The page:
The room was small. To small to fit myself, the paramedics, Betty and her daughter. Also too small for the sense of anxiety from her daughter, the wavering denial from Betty, and the feelings of intrusion from myself. With every word, the room was getting smaller.
“We’re worried about this pain.” The ceiling fell by a foot
“I don’t want to have to go to hospital.” The walls crept in.
“This isn’t normal for you. We might have to take you in.” The door shrunk in half. The feelings of anxiety, dread, fear, were stifling the room, giving a sense of claustrophobia.
Betty’s lightbulb would need changing soon. Everything the light touched had a faint orange glow, and everything it didn’t was cast out in elongated shadows creeping up the wall.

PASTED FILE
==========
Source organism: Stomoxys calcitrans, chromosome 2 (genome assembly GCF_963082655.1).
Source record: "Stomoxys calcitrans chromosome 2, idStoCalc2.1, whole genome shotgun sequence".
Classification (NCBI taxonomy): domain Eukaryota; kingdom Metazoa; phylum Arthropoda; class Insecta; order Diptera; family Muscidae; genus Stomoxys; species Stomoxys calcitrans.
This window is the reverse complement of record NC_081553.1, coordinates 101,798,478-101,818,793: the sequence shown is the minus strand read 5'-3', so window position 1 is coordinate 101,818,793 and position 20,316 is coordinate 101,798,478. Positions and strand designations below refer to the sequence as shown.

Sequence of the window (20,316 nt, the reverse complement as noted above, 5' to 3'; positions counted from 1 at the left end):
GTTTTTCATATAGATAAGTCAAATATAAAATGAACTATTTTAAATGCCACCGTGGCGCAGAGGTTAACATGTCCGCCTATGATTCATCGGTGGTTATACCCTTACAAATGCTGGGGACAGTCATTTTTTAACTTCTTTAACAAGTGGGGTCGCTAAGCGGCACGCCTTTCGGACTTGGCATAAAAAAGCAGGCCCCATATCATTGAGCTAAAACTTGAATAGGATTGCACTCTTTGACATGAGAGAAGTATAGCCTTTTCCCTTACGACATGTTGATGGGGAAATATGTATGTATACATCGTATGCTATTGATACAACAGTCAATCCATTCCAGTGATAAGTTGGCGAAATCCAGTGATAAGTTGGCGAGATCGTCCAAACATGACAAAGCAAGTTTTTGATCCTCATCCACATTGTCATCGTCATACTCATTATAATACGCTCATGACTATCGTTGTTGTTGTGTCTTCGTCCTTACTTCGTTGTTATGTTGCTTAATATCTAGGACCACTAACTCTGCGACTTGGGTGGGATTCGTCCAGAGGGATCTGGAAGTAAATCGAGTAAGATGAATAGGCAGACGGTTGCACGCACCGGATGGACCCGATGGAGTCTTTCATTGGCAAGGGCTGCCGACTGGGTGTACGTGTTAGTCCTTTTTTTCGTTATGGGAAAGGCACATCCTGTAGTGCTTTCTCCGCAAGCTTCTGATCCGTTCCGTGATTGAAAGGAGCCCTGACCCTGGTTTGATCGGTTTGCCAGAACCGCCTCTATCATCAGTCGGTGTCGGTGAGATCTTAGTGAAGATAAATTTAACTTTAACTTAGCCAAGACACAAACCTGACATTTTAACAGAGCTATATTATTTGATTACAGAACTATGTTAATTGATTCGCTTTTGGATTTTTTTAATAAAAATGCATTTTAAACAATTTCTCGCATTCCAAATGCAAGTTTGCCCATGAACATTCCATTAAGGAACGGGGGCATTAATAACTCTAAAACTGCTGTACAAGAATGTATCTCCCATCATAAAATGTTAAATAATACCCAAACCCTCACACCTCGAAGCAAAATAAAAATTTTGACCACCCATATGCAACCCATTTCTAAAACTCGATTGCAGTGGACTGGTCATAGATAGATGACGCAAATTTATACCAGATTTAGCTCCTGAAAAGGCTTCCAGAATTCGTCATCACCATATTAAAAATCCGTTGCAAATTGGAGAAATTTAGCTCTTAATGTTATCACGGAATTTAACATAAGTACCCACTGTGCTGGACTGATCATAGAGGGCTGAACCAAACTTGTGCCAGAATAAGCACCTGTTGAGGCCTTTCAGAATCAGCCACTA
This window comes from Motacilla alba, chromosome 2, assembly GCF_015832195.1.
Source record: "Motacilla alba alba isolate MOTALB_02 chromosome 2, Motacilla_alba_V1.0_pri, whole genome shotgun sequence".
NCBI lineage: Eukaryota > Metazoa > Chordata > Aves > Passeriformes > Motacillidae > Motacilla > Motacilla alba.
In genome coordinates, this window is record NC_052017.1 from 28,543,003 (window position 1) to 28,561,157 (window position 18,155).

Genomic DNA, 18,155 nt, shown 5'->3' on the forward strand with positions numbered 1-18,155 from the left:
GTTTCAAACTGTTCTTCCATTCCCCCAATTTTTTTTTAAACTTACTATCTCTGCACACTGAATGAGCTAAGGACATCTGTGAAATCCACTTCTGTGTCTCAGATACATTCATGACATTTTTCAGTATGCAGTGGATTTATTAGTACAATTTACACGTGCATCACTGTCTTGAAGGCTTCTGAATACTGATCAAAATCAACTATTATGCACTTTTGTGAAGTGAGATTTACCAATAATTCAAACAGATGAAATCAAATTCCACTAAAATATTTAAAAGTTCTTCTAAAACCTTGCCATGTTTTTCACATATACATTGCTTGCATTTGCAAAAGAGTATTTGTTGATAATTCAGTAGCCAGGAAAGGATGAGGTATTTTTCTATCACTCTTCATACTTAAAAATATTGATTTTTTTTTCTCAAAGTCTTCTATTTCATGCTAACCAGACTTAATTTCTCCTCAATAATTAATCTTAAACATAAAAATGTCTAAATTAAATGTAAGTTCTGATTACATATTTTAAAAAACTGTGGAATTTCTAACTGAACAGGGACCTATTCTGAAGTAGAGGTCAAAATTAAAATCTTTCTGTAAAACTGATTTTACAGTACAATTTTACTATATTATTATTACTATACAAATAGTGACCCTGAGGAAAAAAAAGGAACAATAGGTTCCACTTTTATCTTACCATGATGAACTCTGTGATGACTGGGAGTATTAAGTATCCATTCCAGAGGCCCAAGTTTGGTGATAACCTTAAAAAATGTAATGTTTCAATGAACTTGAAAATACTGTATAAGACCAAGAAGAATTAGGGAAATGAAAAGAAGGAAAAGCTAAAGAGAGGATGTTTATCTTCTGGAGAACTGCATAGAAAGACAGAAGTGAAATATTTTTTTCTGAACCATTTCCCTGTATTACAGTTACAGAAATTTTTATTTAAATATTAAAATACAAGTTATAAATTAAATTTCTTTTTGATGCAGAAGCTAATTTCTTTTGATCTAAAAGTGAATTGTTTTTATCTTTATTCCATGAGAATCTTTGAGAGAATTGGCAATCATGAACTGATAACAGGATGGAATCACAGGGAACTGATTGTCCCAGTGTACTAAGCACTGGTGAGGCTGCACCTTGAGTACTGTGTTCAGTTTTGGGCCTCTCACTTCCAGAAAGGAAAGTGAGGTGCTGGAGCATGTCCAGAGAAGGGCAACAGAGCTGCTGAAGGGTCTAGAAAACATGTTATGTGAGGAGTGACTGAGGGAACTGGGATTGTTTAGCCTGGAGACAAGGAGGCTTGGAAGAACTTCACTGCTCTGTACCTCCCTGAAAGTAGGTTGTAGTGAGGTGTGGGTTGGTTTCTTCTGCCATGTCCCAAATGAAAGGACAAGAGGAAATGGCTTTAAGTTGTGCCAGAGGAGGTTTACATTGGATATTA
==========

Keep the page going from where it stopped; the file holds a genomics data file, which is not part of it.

[hospital lights are neon. open, pale neon]
I couldn’t stop staring at the decor. Cartoon paintings of fish were just above the headboard – open eyes staring at the scene. They were the silent observers, judging every false move with their relentless, souless eyes. I imagined in an other setting they would be welcoming. Grandchildren spotting them with glee, naming them, giving them character, backstories and joyous fun lives as Betty watched happily, a smile creeping on her face as she knitted them jumpers for the upcoming winter, a matching rainbow fish pattern. Their character, backstory and lives were now reduced to judgement; all seeing, all knowing, all judging.
[there’s no such judgement on the hospital walls]